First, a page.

Again we have to be careful interpreting these findings since we do not know the exact pathophysiological route of action for cannabis leading to schizophrenia. You can always opt for options to purchase edible products like chocolate bars, jelly bombs etc from
cannabis use is clearly not an essential or sufficient risk factor as not all schizophrenic patients have used cannabis and the majority of cannabis users do not develop schizophrenia.
So let’s be careful out there.
Casadio, P., Fernandes, C., Murray, R., & Di Forti, M. (2011). Cannabis use in young people: The risk for schizophrenia Neuroscience & Biobehavioral Reviews, 35 (8), 1779-1787 DOI: 10.1016/j.neubiorev.2011.04.007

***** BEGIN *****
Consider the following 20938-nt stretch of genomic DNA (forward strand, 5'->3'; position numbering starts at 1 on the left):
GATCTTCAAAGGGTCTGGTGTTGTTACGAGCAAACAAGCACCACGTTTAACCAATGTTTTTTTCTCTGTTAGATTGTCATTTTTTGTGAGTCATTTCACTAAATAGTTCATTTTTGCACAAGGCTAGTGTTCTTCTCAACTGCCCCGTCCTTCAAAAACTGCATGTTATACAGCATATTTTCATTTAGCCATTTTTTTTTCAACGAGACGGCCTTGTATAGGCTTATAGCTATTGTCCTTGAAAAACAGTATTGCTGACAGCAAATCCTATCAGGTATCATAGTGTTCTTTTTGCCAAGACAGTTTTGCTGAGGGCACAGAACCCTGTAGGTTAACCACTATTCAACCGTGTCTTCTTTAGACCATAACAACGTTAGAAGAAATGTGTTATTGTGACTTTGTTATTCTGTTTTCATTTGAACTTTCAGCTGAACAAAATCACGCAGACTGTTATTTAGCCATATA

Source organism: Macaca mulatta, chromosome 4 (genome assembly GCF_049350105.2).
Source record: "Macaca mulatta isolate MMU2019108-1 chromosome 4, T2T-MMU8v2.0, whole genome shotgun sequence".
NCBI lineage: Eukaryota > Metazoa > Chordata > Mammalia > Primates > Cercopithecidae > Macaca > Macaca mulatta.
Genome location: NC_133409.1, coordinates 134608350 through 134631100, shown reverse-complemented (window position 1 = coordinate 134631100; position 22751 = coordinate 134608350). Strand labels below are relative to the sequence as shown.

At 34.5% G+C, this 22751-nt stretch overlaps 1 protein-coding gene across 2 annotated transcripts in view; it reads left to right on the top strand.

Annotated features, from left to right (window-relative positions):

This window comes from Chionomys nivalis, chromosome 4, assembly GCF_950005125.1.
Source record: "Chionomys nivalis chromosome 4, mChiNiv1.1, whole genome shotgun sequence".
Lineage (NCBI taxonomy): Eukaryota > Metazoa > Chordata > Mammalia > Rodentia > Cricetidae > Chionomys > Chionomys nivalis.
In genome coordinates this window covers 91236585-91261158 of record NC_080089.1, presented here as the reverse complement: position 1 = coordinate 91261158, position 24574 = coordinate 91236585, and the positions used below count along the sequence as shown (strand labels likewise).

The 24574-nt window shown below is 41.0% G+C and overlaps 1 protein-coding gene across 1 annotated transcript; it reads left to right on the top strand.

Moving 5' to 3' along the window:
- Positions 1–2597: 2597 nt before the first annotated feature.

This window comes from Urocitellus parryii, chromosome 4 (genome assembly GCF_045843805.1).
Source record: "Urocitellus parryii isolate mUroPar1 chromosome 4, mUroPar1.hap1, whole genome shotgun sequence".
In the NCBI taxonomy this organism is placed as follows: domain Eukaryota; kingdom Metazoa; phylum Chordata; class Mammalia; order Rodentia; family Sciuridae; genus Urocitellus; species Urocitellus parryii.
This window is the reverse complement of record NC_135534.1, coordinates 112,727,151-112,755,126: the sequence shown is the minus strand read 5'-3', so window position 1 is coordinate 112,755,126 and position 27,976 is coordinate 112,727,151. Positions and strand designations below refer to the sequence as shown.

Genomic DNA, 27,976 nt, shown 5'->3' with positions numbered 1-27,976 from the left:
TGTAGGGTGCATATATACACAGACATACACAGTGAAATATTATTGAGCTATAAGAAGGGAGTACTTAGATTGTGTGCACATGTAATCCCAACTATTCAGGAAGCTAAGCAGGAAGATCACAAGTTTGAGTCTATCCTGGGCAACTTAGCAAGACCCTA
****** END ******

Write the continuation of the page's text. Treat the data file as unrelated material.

During clerkship or residency individuals new to psychiatry find it hard to accommodate. According to BeWell Medical Clinic, Psychiatry rotation is still not compelled for GP’s and emergency medicine while these are probably the first to encounter psychiatric patients in different forms of distress. For those starting a rotation of psychiatry being it clerkship or otherwise here are a few tips to get you started.
Treat the patients with dignity and respect at all times. You will never regret it.
Try not to be afraid of psychiatry or psychiatric patients, you cannot catch madness.
Mental health stigma and prejudice is real and widespread. Make sure you are not part of the problem.
Make sure you laugh. Psychiatry is emotionally demanding and without this release you will really struggle.
The psychiatric multidisciplinary team is less hierarchical than a standard medical team — respect this. Recognising the skills and knowledge of the multidisciplinary team will enhance your ability to care for your patients.